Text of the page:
Thursday 6 June 2024

World War 2 - June 6th. 1944 - D-Day

D-Day Map

The invasion of Europe created a great amount of activity by the Allied Air Forces which were heard and seen locally as part of this massive force flew to their designated targets. The following memories probably refer to the reinforcement supply flights that took place, the main assault by airborne forces having taken place in the early hours of darkness. During the afternoon some of the 256 glider combinations used in the second assault were to be seen passing over the district. 

John Powell’s memory of that day is of hundreds of planes flying his place of employment at Burnham on D-Day 1944 all towing Horsa Gliders or Adrian (U.S.A.) gliders, a sight never to be forgotten. “Wave after wave of them all flying at very low level altitude, all heading towards France. My thoughts were of the thousands of poor souls never to return”. 

John Bye has memories of the sky filled with aircraft when he was on his way to school at Maidenhead. The planes were flying North to South, probably about 400 aircraft, with some towing gliders. This armada took about twenty minutes to pass.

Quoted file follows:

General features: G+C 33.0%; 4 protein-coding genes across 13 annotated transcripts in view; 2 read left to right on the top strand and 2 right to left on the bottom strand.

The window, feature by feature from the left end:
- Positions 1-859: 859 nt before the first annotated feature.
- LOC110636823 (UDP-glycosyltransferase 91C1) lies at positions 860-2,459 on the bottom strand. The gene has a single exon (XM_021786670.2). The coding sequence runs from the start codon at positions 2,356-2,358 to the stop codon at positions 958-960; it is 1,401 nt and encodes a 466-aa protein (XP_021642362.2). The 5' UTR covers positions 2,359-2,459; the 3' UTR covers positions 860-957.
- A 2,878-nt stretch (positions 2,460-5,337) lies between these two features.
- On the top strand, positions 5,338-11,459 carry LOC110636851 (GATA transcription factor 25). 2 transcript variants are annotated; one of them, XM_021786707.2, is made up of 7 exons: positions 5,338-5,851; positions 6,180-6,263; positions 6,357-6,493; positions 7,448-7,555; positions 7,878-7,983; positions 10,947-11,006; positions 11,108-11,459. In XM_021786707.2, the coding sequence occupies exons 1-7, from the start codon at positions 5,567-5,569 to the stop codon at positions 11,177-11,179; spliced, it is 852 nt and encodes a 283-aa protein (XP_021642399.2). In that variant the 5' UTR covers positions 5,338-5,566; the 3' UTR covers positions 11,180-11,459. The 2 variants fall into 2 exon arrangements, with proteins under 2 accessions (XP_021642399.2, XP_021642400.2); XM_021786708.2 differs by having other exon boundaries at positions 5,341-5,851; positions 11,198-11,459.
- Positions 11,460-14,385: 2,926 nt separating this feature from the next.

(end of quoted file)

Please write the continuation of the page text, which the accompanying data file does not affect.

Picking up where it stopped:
Sylvia Collier recalled ”I was at work at W.H. Smith & Son, Windsor on the morning of ‘D-Day’ when the Jewish gentleman from the public house next door rushed into the shop very excited with a radio under his arm, shouting in his guttural voice, "They landed, they landed, plug it in". Two of the assistants ran to the staff room in tears remembering how their sons had held them close on returning from their last home leave. One had a son in the army and the other a son in the navy”. 

This is an extract from Round and About Eton Wick: 1939 - 1945. The book was researched, written and published in 2001 by John Denham

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